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One Moment – Toronto FC @ Montreal Impact

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Examining a single play from Saturday's match that defined the result

If you want to beat one, you'll have to beat them all
If you want to beat one, you'll have to beat them all
Eric Bolte-USA TODAY Sports

There was one moment from Toronto FC's 0-2 win in Montreal that pretty much summed up the entirety of the performance. In fact, an argument could be made that much of their early success has relied on a series of similar moments – and a few stunning saves from Clint Irwin.

With the score knotted at zeros, Damien Perquis attempted to bring down an awkward ball, only to turn it over to the red hot Ignacio Piatti near the centre-circle. Making matters worse, the only defender deeper than Perquis was Drew Moor, who had his hands full keeping Didier Drogba in front of him.

A threatening prospect.

One Moment @ Montreal1


Now, Piatti has undoubtedly been one of the form players this season. Entering the match he had amassed four goals and two assists through six matches – not the sort of player one would hand possession to while in a compromised position if at all avoidable.

That much of his success has come from surging, slicing runs through numerous defenders, let alone one facing the wrong direction like Perquis, only adds more danger to the above situation.

But as he embarks down the left-channel, the same passage that saw him abuse TFC last Fall, something different happened.

First, Perquis backs off.

Rather than lunging into a challenge – as he is wont to do, he keeps the player in front of him, delaying any movement to goal, while forcing Piatti to inch a little bit wider than he may have liked.

One Moment @ Montreal2


Then arrives the support, by keeping Piatti wide, Steven Beitashour has been able to make up a large swath of ground – in just three seconds – to pressure the ball from the other side, limiting the attacking options.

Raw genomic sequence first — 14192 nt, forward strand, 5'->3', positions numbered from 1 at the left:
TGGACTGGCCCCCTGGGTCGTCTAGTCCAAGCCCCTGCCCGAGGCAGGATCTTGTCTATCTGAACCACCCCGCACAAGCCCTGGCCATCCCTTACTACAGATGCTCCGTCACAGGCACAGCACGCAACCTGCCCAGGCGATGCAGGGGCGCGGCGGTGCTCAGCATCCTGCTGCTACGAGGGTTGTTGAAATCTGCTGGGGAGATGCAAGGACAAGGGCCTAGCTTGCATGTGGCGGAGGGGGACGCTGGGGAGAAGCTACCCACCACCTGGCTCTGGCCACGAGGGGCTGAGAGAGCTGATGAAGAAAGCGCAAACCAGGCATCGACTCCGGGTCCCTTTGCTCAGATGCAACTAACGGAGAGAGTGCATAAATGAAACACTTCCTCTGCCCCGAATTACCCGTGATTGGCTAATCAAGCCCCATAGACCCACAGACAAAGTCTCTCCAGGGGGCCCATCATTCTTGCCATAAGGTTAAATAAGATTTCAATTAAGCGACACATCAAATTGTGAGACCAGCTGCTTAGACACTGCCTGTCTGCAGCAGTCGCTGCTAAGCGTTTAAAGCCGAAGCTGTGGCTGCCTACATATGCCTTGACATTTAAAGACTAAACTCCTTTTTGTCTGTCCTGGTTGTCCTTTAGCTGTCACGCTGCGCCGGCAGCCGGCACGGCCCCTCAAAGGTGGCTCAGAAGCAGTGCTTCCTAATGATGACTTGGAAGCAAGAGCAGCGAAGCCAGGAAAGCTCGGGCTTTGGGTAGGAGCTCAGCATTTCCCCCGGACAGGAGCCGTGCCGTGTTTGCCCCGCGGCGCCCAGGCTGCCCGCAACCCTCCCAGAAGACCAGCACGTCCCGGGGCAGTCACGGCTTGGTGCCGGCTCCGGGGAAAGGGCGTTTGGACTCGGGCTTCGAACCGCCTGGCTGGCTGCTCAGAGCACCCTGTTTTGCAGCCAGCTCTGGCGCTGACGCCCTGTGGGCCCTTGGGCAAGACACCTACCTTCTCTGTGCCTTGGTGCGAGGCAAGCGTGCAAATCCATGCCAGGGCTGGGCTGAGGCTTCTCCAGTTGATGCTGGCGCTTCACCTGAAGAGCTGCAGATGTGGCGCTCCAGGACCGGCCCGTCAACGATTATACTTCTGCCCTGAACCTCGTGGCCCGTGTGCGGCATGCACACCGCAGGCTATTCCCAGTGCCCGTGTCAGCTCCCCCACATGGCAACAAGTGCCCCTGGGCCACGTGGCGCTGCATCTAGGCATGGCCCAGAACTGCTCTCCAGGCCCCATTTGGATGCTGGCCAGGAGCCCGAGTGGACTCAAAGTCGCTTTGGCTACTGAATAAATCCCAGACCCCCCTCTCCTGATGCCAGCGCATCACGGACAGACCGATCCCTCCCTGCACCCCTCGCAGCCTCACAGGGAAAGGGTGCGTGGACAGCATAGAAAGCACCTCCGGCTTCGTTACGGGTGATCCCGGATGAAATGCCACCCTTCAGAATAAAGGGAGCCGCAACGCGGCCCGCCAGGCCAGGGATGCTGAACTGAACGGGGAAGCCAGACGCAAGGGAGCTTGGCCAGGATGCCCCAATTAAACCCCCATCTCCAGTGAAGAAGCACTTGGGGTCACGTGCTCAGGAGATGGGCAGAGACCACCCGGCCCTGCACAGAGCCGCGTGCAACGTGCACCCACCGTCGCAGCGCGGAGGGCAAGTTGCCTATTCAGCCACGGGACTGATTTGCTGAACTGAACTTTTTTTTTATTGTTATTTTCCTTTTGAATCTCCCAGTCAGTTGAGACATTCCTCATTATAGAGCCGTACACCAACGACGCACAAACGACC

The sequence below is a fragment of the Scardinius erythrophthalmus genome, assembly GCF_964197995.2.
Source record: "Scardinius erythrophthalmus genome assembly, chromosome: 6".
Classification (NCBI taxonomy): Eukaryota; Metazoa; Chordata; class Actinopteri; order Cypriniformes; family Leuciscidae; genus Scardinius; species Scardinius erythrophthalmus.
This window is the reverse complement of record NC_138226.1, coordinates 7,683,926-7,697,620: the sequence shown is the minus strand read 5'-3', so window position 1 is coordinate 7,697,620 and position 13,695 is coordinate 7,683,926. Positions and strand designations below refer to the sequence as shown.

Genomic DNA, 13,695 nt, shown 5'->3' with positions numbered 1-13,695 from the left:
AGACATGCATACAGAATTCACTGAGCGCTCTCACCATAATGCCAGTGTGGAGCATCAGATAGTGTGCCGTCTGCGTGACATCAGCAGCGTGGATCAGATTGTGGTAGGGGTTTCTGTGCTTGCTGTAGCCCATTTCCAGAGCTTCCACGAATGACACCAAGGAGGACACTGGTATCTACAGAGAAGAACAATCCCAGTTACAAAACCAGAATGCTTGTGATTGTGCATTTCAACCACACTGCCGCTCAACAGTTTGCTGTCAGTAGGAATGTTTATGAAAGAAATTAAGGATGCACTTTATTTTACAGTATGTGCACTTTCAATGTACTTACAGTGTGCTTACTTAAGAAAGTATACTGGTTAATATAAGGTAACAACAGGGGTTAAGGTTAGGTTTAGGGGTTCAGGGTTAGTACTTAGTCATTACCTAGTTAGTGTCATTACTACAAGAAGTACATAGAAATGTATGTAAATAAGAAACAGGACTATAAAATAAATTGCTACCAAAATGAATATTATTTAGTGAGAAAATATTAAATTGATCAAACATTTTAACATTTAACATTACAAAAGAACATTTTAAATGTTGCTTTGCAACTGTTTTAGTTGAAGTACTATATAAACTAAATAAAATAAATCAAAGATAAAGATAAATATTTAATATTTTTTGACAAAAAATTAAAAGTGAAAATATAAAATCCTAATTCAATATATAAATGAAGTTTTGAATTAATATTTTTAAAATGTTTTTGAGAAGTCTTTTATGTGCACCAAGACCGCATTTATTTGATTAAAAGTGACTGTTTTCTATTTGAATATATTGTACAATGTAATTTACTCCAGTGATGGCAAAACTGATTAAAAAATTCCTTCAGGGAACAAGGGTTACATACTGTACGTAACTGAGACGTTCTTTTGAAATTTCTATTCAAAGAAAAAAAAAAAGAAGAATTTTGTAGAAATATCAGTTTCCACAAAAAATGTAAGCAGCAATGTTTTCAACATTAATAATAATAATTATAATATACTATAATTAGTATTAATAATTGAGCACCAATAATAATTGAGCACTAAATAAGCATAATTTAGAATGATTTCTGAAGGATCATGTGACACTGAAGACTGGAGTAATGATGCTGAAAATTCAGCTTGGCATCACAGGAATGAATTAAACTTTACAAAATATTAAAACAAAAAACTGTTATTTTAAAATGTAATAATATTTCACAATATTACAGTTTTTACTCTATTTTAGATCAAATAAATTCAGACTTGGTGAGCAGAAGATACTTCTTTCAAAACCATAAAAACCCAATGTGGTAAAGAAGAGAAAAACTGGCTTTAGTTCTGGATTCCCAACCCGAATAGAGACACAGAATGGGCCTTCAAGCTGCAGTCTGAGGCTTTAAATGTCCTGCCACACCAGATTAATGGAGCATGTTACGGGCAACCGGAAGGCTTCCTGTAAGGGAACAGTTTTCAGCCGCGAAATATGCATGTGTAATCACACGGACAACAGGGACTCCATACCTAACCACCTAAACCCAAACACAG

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That secondary defender forces Piatti back in-field, where he runs into the tertiary form of Michael Bradley, tracking back to provide even more support

Also worth noting is what has happened on the other side of the pitch: Moor positions himself to either cut out a pass to Drogba, or mark the man if need be. Providing him assistance is Justin Morrow, tracking back into place to further limit Drogba's space.

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And as Bradley collapses in on Piatti, Will Johnson moves into that central position, occupying the vacated space in the middle should the play develop into that area – as it did.

The play did not fizzle out immediately, Montreal maintained possession with Harry Shipp getting on the ball, but the threat-level was dramatically decreased; nothing would come of what looked initially like a promising chance.

Four seconds after the turnover, TFC had transformed a two-on-two situation into one where they outnumbered the Impact by a two-to-one ratio (six players to three). That is the key take away from this play and one of the reasons the team has been so different defensively this season.

Defending is a collective act. When reduced to a one-on-one game, especially in MLS, the advantage goes to the attacker. But when teammates support each other, it looks this easy to shut down two of the league's most dangerous threats.

Toronto denied Montreal any joy in the attacking third of the pitch because they worked together to make every step difficult.

Ten minutes after that snuffing out of a chance, Jozy Altidore was taken down in the box and Sebastian Giovinco scored what proved to be the game-winner.

It was play such as this that made it possible. Long may it continue.